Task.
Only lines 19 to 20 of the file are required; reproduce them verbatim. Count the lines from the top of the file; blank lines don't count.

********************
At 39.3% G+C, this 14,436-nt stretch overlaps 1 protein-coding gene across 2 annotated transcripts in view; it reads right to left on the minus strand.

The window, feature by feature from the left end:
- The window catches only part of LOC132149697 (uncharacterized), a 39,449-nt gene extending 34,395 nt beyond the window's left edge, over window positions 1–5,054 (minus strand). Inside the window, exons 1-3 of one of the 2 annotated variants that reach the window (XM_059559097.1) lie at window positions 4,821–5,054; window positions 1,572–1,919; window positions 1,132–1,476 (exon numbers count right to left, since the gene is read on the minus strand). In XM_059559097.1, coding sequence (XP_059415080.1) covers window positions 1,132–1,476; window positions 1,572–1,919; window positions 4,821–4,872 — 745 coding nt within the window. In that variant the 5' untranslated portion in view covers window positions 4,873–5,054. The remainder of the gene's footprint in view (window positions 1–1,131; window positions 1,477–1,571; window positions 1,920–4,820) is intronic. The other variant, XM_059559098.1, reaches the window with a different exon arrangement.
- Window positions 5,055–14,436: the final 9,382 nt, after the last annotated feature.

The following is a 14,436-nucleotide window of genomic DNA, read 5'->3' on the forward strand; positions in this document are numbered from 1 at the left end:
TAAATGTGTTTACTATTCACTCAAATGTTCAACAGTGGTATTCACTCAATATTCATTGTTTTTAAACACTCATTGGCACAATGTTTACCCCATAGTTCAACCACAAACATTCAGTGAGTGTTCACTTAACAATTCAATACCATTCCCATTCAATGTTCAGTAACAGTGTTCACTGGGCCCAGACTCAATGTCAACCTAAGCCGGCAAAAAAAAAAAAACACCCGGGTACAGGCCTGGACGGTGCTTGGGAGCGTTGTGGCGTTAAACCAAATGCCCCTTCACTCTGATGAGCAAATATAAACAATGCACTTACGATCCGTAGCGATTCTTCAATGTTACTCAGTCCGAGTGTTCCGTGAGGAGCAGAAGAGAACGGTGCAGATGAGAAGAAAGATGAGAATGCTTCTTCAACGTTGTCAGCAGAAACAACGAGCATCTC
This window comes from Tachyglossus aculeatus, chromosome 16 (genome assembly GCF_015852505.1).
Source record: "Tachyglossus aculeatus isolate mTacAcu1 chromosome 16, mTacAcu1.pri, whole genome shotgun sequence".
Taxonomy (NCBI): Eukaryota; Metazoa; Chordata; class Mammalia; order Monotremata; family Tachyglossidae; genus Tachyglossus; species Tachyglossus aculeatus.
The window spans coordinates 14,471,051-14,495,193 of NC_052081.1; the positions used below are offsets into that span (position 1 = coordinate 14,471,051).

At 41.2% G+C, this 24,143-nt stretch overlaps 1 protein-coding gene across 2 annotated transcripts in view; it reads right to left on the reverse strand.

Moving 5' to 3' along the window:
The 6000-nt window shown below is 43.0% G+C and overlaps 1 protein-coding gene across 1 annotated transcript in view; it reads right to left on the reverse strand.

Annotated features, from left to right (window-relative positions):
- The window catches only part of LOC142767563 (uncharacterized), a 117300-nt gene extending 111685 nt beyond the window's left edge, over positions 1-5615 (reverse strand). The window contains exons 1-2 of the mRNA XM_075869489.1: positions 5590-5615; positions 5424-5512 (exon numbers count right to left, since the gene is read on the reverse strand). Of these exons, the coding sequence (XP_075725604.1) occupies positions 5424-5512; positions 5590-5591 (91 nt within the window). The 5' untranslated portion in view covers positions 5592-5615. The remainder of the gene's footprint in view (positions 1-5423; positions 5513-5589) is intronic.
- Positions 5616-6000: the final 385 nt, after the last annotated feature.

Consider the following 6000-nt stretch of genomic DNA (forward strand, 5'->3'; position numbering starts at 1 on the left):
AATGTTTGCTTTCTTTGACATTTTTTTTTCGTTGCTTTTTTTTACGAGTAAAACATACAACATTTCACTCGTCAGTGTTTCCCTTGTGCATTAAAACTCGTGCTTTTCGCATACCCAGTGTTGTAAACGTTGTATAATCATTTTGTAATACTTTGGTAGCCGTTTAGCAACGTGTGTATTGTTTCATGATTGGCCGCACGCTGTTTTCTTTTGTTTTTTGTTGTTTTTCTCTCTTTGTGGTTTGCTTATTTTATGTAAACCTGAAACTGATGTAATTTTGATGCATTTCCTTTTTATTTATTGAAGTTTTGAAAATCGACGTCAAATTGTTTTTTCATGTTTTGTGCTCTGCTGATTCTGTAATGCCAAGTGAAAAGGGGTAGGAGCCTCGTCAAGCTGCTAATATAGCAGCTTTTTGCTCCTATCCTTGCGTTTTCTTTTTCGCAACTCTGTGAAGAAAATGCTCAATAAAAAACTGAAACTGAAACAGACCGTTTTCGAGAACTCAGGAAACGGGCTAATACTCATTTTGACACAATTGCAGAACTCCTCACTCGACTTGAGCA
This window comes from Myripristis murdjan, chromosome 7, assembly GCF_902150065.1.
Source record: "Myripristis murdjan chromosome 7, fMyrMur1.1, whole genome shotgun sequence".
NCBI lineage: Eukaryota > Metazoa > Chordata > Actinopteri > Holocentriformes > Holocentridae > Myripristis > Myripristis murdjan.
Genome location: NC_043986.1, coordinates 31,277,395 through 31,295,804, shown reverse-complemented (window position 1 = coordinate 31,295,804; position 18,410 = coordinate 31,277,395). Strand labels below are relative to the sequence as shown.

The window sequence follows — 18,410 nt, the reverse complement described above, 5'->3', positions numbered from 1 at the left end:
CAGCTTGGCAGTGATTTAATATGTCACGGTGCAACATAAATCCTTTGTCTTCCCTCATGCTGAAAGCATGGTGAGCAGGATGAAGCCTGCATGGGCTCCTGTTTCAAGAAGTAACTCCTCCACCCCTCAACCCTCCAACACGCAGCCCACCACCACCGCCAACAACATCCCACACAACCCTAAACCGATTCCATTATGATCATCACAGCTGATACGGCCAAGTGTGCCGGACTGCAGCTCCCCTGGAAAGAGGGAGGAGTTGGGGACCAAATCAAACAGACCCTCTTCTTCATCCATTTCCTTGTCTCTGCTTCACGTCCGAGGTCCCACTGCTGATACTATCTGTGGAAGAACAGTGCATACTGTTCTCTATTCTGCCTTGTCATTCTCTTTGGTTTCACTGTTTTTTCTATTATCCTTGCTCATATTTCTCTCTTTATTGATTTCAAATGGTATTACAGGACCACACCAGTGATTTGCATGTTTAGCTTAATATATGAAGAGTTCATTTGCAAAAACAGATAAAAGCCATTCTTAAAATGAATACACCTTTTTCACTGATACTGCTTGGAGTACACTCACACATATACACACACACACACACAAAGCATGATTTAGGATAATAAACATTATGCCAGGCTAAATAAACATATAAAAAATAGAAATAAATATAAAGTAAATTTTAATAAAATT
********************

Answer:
This window comes from Myripristis murdjan, chromosome 7, assembly GCF_902150065.1.
Source record: "Myripristis murdjan chromosome 7, fMyrMur1.1, whole genome shotgun sequence".